Registering to make a difference

Registering to make a difference

With the national political climate as tense as it is, the Goshen College chapter of the American Association of University Women (AAUW) chose to jumpstart their campus presence this year with an all-campus voter registration drive.

The registration, organized by AAUW leaders Marris Opsahl, Nasim Rasoulipour, Lexus Garces and Gi Salas, took place in stations across campus on Oct. 1 to encourage students to be “politically engaged” and vote in the upcoming midterm election.

“I only had four or five people register with me,” Opsahl said, “but that is pretty standard . . . Most people I talked to were actually already registered, which is awesome!”

In total, the Goshen College’s AAUW voter registration helped 16 students register to vote for the first time, in addition to 11 who filled out the available absentee ballots.

In an effort to reach as many people as possible, the AAUW leaders spread out across campus, seated behind folding table stations covered in papers and pens to encourage passersby to pause and register to vote.

Each station included forms for new voter registration, as well as neatly stacked piles of information sheets and absentee ballots from neighboring states like Ohio, Michigan and Pennsylvania.

Opsahl, a junior social work student and president of GC’s chapter of AAUW, said that although the club is similar to the Goshen Student Women’s Association (GSWA) in terms of issue awareness, the two clubs differ in purpose.

GSWA is focused more on individual connection and support, whereas AAUW’s primary focus lies in offering women tools and skills for equity and success, primarily in the workplace. The chapter’s mission is to “advance equity for women and girls through advocacy, education, philanthropy, and research.”

Goshen College’s chapter also makes it a priority to promote intersectionality, especially within the club.

“AAUW is sometimes seen as pretty white, a product of second and third wave feminism (that) only promote issues of white feminism,” Opsahl said. The goal is to reach all women of any background, she said.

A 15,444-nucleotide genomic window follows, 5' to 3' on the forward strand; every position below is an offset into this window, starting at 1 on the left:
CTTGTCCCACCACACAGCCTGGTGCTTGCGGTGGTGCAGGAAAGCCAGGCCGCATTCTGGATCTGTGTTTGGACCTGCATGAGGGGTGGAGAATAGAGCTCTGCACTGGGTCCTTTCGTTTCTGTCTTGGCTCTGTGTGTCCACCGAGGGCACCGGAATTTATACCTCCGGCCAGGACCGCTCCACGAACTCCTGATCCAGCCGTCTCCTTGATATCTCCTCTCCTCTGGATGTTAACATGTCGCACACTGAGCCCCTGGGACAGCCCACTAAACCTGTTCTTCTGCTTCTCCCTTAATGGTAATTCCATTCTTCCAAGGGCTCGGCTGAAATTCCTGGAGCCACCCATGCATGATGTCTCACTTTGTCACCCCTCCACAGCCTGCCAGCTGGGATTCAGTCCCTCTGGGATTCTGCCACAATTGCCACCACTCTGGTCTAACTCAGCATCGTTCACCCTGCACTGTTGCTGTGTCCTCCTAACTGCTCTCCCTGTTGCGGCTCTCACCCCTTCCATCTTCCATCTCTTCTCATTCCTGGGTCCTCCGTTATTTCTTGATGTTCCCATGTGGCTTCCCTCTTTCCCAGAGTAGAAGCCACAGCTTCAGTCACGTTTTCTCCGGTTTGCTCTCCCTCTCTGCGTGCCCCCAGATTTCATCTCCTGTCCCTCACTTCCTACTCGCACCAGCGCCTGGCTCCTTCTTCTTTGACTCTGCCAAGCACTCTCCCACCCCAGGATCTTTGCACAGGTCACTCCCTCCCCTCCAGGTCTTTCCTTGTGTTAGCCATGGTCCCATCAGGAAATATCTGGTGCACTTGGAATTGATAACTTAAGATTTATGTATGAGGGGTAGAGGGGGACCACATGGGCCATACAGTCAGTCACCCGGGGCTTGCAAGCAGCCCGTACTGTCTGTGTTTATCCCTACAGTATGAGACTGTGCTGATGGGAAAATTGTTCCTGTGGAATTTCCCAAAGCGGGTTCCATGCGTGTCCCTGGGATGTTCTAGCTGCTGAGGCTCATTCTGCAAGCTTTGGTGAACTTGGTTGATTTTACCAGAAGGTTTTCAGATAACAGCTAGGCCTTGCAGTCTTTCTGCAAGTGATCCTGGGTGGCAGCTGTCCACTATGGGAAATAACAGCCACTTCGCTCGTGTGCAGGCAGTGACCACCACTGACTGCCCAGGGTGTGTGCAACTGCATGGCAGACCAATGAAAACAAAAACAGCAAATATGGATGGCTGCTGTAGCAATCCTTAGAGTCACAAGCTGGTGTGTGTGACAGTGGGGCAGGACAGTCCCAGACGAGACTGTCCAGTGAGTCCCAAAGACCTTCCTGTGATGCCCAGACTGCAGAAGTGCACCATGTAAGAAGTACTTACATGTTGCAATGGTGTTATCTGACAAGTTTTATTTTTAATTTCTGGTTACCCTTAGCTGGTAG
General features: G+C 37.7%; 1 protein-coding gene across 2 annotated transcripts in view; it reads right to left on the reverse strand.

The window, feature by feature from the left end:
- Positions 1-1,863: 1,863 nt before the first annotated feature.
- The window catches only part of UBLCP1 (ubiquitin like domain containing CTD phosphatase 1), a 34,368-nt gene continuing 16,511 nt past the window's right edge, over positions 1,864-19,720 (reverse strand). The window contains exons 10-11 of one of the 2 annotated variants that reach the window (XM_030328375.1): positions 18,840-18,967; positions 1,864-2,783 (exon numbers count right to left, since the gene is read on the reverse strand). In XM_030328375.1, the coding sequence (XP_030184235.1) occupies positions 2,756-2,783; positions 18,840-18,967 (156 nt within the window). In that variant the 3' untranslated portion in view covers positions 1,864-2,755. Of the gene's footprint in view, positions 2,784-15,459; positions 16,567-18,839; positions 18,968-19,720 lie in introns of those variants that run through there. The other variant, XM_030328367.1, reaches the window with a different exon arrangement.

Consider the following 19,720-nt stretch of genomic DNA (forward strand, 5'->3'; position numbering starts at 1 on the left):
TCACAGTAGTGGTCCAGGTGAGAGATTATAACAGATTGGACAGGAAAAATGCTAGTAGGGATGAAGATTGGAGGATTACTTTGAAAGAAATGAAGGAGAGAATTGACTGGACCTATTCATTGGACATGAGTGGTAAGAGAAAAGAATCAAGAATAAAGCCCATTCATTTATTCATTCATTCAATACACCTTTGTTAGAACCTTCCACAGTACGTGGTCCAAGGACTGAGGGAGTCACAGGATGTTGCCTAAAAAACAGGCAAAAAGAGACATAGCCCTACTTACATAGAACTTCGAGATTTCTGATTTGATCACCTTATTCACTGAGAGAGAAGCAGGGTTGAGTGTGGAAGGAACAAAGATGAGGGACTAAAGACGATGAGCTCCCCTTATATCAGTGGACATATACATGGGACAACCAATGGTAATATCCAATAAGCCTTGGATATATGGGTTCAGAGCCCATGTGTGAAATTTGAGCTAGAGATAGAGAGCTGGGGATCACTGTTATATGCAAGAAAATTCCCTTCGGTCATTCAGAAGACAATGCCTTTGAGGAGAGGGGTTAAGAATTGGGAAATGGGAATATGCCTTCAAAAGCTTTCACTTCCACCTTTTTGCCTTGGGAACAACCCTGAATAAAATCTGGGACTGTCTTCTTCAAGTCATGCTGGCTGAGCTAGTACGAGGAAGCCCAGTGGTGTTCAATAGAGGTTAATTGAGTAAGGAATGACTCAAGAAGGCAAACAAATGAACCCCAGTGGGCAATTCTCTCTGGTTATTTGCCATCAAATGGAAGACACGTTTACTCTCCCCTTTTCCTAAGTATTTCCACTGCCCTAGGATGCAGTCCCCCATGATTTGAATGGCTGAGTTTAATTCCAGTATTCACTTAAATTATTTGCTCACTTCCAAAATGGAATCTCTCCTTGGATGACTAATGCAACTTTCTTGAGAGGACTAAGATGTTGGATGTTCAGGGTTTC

Opsahl, along with faculty advisers Beth Martin Birky, special assistant to the provost for Title IX, and Kathy Reimer, professor of education, spearheaded the voter registration initiative because she believes that people can “impact the most change” by engaging with their local government.

“Even if you’re not super participatory in … state issues or national issues, you can really be involved in your own community and affect change that way,” Opsahl said. Knowing who is on the local city council or school board is a good first step toward political involvement, she said, especially if combined with attending meetings and voicing concerns.

In Opsahl’s opinion, the government is like “a pyramid,” with local government forming the base of district, state and national political positions, with values “permeating the layers” up to a legislative level. This millennial generation is more “open to collaboration,” which should be reflected in the leadership that governs it, she said.

This is just one of the reasons why Opsahl, along with others, felt that having a chapter of the AAUW on campus is important. Some of the AAUW’s advocacy efforts include inviting speakers to give talks about women’s rights in terms of workplace equality, voting, and legal treatment and other topics that concern how women are treated and viewed in society.

According to the Goshen College Student Financial Aid Office, certain chapters of the AAUW, like the South Bend Chapter, also award annual $1,000 scholarships to two women over the age of 25 who are enrolled in an institute of higher education like Goshen College.

The Goshen City chapter of AAUW continued these efforts at Los Primos Mexican Grill on West Jefferson Street during First Friday in October in hopes of encouraging the city’s residents to become more politically vocal.

The last day to register to vote in the Indiana midterm election was Oct. 9.

Olivia Smucker, Contributing Writer
Olivia Smucker, Contributing Writer
Written by Olivia Smucker, Contributing Writer

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